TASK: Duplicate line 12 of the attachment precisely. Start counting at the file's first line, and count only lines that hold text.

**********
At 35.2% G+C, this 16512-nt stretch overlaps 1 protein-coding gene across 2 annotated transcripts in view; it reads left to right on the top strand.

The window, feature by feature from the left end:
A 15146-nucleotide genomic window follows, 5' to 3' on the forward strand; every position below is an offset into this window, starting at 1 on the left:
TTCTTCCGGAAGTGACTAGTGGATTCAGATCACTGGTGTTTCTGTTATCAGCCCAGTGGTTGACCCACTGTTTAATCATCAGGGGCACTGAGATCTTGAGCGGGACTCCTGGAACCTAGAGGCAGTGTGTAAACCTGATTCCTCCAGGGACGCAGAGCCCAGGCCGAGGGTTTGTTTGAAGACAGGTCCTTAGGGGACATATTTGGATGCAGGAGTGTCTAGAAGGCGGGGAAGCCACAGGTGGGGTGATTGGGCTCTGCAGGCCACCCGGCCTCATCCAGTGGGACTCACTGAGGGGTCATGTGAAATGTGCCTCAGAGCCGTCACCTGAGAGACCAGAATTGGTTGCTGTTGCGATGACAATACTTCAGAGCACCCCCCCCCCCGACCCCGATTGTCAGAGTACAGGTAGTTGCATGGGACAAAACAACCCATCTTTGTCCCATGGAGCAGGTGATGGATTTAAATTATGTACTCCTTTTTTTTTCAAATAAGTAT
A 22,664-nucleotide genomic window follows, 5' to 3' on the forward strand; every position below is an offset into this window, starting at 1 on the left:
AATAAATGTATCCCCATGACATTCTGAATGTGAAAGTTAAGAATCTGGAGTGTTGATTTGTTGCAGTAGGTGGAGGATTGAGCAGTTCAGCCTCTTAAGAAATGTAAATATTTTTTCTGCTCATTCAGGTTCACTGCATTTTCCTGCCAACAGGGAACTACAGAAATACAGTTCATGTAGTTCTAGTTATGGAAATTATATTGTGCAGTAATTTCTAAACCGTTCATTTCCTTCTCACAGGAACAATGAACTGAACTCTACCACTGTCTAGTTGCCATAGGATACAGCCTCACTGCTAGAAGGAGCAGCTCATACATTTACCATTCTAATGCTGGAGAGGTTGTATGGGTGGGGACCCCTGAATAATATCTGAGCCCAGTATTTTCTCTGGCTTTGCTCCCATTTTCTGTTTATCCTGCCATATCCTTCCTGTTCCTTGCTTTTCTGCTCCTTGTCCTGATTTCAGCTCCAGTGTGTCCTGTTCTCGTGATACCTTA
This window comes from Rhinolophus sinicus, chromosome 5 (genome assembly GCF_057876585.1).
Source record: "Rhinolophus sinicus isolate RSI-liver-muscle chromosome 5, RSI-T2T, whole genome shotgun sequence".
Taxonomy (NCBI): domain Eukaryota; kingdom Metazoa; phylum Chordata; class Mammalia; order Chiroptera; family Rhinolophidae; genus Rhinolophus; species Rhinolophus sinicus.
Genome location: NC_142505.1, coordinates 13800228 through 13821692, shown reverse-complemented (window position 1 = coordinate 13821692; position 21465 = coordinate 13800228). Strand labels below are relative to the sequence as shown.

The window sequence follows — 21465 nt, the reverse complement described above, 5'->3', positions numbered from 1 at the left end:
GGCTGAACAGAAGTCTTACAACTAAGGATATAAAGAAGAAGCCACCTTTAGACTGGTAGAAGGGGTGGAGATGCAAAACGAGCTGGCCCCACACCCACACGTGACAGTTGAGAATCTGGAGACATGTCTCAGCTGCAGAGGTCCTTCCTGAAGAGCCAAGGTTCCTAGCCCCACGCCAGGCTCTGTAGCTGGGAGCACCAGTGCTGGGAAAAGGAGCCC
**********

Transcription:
GGCTGAACAGAAGTCTTACAACTAAGGATATAAAGAAGAAGCCACCTTTAGACTGGTAGAAGGGGTGGAGATGCAAAACGAGCTGGCCCCACACCCACACGTGACAGTTGAGAATCTGGAGACATGTCTCAGCTGCAGAGGTCCTTCCTGAAGAGCCAAGGTTCCTAGCCCCACGCCAGGCTCTGTAGCTGGGAGCACCAGTGCTGGGAAAAGGAGCCC